After all, wisdom is the name for knowledge of first principles, and Feser is able to impart so much of this precious knowledge to his reader because he, at the same time, helpfully informs the reader about the multiple ways of viewing metaphysical controversies. Even if the reader is not convinced by the Aristotelian-Thomistic views on the fundamental structures of reality, he or she will at least go away impressed by the seriousness and depth of the Scholastic metaphysical tradition, which is all-too easily ridiculed in the academy today as allegedly “out of date,” a charge Feser proves is simply not true.

Feser’s book also has a wonderful “Chapter 0” that kicks things off by showing why modern science is not enough. In a brief and compelling way, this chapter shows why serious people need to study metaphysics. Modern science has discernible philosophical limits and Feser enumerates them, before going on to discuss, in the subsequent chapters (Chapters 1 through 4), the advantages of Scholastic metaphysics over contemporary analytic philosophy.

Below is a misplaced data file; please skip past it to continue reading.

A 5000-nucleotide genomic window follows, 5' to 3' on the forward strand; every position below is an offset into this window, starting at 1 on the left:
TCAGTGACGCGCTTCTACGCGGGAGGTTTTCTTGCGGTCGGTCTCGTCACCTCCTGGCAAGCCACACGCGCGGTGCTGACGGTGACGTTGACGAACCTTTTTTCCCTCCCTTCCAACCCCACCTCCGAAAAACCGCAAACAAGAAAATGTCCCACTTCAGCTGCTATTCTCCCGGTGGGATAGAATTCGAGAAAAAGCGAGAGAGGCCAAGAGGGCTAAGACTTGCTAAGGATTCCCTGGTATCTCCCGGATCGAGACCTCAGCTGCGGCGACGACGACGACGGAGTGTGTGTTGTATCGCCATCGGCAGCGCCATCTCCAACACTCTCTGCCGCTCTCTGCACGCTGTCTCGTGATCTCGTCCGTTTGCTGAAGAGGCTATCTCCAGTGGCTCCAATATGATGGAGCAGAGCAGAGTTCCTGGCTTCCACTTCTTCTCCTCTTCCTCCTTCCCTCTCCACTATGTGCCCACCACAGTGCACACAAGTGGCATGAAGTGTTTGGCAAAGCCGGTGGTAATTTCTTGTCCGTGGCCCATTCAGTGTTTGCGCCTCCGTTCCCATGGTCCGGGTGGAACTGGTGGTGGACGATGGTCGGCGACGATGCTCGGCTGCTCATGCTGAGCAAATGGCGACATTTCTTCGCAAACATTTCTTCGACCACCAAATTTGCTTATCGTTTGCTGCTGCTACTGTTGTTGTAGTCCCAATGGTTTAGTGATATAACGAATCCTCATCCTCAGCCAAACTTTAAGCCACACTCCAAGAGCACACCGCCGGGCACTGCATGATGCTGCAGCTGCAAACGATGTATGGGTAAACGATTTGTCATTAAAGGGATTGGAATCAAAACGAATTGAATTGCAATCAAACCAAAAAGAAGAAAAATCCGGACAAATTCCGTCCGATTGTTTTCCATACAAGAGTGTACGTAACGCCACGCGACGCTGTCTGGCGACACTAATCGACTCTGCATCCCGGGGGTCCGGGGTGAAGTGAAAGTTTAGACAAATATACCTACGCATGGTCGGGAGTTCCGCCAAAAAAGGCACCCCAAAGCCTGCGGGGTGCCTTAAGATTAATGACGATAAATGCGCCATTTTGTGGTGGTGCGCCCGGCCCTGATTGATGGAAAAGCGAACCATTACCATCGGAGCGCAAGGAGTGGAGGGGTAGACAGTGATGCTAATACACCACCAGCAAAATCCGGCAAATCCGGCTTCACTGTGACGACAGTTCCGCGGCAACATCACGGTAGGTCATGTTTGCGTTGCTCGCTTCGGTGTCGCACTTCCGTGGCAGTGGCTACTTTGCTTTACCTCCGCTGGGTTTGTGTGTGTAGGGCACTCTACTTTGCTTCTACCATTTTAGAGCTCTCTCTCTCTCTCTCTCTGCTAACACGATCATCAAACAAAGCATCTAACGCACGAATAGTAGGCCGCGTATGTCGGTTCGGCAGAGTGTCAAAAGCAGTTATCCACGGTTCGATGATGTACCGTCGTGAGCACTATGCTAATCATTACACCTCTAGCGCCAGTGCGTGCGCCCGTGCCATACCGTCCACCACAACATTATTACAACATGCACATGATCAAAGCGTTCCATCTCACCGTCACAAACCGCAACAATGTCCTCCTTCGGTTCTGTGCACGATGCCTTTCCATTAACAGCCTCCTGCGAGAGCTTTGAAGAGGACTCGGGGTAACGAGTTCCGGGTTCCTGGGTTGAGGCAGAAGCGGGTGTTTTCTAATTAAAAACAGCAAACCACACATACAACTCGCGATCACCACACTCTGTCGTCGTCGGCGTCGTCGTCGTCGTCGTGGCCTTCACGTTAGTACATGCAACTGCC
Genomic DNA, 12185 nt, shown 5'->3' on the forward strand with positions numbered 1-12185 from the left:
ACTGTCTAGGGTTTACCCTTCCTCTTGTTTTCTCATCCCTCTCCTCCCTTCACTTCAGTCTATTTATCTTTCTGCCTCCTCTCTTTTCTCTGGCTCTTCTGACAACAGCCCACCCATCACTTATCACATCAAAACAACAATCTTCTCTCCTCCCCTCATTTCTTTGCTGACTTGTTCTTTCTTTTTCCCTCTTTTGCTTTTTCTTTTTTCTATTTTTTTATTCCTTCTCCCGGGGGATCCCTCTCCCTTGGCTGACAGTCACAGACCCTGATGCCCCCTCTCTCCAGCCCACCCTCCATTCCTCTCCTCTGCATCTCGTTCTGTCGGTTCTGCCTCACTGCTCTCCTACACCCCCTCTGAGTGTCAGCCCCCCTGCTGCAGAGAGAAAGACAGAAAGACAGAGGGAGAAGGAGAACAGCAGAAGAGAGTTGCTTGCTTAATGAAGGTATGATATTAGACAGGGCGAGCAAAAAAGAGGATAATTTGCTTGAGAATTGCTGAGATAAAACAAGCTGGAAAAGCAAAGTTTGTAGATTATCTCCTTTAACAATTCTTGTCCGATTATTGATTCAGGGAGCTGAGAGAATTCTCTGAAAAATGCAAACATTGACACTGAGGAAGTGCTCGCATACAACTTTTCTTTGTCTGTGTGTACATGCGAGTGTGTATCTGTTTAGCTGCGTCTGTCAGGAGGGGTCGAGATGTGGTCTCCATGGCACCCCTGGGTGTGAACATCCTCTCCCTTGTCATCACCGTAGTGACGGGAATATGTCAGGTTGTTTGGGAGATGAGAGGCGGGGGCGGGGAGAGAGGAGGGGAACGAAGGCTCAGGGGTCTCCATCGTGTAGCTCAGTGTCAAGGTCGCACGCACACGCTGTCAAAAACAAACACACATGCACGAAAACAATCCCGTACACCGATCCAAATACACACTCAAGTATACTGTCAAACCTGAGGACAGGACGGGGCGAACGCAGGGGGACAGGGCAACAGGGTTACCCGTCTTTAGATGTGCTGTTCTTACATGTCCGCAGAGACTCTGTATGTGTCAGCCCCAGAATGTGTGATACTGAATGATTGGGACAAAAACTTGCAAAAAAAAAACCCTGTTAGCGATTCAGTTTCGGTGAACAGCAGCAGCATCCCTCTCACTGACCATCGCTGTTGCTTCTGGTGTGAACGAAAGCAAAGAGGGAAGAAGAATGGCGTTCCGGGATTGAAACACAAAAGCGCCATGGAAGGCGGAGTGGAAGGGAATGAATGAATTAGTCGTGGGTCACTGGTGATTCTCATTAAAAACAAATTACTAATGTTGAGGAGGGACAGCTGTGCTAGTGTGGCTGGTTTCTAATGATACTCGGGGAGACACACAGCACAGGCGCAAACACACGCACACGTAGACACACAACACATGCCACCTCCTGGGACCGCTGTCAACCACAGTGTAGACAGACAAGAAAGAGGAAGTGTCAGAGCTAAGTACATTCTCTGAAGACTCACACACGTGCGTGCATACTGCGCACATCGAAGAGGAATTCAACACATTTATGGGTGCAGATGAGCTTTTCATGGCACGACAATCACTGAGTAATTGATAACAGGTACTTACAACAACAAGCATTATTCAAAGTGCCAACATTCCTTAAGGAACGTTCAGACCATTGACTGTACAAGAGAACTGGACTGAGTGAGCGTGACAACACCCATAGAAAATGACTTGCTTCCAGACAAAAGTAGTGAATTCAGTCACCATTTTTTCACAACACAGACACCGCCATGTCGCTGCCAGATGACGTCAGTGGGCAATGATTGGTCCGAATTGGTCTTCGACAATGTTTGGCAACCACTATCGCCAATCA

The four philosophical limitations of modern science make it crystal clear why we need metaphysics. If you can be convinced of this need, perhaps you will want to read Feser’s meticulous book and begin to learn the key ideas of metaphysics. So, let me briefly sum up Feser’s case against “scientism,” which is the name given for the theory that there is no kind of knowledge superior to modern science.